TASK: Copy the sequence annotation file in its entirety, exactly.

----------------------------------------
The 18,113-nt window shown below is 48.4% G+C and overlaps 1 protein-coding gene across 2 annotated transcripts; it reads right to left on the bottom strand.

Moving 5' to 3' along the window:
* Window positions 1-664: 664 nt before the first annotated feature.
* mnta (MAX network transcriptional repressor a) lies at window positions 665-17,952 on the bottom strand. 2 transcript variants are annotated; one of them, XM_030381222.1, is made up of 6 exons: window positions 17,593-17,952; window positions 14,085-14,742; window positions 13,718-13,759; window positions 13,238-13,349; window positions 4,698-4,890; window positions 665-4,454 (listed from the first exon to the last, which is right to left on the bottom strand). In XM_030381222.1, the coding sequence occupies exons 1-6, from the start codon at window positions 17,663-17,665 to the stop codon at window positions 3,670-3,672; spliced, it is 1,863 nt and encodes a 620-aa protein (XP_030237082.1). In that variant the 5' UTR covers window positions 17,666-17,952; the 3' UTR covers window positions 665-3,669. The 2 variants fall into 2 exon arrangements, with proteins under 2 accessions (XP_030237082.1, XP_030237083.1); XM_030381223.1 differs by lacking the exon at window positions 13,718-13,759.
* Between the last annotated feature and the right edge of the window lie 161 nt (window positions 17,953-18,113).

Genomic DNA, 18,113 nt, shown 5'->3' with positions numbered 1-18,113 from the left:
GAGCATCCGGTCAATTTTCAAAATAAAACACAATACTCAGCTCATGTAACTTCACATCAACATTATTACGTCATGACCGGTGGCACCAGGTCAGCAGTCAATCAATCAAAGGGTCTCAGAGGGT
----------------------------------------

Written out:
The 18,113-nt window shown below is 48.4% G+C and overlaps 1 protein-coding gene across 2 annotated transcripts; it reads right to left on the bottom strand.

Moving 5' to 3' along the window:
* Window positions 1-664: 664 nt before the first annotated feature.
* mnta (MAX network transcriptional repressor a) lies at window positions 665-17,952 on the bottom strand. 2 transcript variants are annotated; one of them, XM_030381222.1, is made up of 6 exons: window positions 17,593-17,952; window positions 14,085-14,742; window positions 13,718-13,759; window positions 13,238-13,349; window positions 4,698-4,890; window positions 665-4,454 (listed from the first exon to the last, which is right to left on the bottom strand). In XM_030381222.1, the coding sequence occupies exons 1-6, from the start codon at window positions 17,663-17,665 to the stop codon at window positions 3,670-3,672; spliced, it is 1,863 nt and encodes a 620-aa protein (XP_030237082.1). In that variant the 5' UTR covers window positions 17,666-17,952; the 3' UTR covers window positions 665-3,669. The 2 variants fall into 2 exon arrangements, with proteins under 2 accessions (XP_030237082.1, XP_030237083.1); XM_030381223.1 differs by lacking the exon at window positions 13,718-13,759.
* Between the last annotated feature and the right edge of the window lie 161 nt (window positions 17,953-18,113).

Genomic DNA, 18,113 nt, shown 5'->3' with positions numbered 1-18,113 from the left:
GAGCATCCGGTCAATTTTCAAAATAAAACACAATACTCAGCTCATGTAACTTCACATCAACATTATTACGTCATGACCGGTGGCACCAGGTCAGCAGTCAATCAATCAAAGGGTCTCAGAGGGT